Wolverhampton Wanderers have been asked to explain their team selection for the match against Manchester United. Click here for an in-depth report.
Apparently, there is a clause in Section E of the Premier League Rule 20 which says that a team must field a full-strength XI for a match. In seven years of watching Premier League football closely, this is the first time I’m even hearing of this rule. Just because Wolves are a small club and United a big one, their selecting a below-strength team has become an illegal thing. What about all those times when big teams field reserves and 16-year olds to save players for Champions League games? If this rule had been used on every previous occasion a team fielded a second-string team, Benitez would have had to spend whole weeks in the Premier League office, he seems always to choose the likes of Ngog and Traore over some of his (supposedly) better players.
Wolves boss Mick McCarthy had the perfect response to his team selection causing such an uproar: “At the end of the season I will be judged on whether Wolves have stayed in the Premier League or not. It was my strongest team – because it was a team with fresh legs. I have a squad of 21 to pick from and I regard them all as first-team players.”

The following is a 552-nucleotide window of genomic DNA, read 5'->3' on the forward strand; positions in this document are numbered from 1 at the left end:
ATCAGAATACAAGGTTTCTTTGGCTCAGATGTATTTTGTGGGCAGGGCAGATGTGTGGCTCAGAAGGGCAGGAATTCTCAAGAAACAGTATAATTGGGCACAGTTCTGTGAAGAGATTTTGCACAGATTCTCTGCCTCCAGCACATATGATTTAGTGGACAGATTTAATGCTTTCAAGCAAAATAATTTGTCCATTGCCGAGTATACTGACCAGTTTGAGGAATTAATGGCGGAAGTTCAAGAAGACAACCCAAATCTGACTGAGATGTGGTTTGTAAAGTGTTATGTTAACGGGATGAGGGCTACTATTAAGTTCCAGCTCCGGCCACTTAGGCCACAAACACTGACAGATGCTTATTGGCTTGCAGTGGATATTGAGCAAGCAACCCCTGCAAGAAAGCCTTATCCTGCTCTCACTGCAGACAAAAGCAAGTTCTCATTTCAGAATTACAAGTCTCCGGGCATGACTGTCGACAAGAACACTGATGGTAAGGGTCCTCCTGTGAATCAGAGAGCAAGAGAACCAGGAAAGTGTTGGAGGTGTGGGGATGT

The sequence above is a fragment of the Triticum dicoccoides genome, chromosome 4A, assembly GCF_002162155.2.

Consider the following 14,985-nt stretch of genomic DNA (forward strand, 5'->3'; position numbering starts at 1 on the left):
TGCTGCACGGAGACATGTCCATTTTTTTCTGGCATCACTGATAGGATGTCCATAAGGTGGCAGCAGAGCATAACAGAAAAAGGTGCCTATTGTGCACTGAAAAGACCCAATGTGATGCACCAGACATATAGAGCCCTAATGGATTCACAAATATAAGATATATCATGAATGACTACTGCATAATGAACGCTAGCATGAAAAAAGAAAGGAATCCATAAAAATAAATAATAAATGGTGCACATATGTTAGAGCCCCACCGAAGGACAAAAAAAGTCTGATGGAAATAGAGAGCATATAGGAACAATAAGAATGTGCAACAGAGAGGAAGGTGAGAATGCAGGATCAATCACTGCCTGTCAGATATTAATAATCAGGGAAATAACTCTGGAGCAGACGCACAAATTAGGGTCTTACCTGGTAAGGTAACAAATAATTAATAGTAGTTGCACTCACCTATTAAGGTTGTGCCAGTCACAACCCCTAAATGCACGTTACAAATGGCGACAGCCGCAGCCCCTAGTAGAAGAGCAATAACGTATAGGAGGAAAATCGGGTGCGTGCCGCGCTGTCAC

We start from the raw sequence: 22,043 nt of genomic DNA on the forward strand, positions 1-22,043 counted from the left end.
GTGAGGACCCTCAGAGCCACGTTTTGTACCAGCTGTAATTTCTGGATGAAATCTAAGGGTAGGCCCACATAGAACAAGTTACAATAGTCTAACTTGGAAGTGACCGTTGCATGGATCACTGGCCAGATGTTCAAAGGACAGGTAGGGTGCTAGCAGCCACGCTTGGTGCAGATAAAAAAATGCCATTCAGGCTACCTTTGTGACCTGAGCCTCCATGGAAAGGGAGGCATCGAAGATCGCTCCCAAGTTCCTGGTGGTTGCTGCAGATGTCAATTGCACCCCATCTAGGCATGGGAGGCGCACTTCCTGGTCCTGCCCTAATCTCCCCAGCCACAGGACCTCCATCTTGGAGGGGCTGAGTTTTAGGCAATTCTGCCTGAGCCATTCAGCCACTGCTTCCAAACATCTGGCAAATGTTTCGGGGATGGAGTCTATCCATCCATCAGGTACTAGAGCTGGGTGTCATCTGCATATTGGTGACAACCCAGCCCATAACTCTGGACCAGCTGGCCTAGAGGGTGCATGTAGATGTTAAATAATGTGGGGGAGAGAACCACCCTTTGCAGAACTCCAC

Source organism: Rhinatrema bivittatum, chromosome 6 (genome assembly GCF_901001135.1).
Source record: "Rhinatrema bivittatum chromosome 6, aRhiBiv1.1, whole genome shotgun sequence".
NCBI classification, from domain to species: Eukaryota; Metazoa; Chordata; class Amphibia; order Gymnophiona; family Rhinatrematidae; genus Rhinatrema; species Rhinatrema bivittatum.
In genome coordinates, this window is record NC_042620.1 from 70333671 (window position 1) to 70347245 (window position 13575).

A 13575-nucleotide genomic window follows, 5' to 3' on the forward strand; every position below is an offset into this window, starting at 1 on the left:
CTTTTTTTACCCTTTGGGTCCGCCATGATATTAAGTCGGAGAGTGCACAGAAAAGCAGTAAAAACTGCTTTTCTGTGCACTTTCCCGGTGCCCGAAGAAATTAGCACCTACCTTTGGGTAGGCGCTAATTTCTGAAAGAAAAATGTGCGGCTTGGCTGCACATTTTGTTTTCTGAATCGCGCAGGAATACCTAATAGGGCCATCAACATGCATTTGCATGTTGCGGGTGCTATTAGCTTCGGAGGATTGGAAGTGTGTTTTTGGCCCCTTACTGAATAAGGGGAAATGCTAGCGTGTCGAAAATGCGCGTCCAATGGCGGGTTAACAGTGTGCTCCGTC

Who is the Premier League to decide which is a club’s full-strength team? When I play FIFA in Manager Mode, I have such a squad that I have to keep the likes of Rooney and Henry on the bench, so does that mean I’m fielding a weak team, while starting Messi and Ronaldo? The person who knows best the full strength XI is the manager himself, and no one else. As for the feasibility of this notice, McCarthy can just say all his good players have a cold, and the Premier League can do absolutely nothing about it.
This decision reeks of the Premier League’s inability to do anything about big clubs breaking rules (and that too pointless rules), and it’s the small clubs who have to pay for it.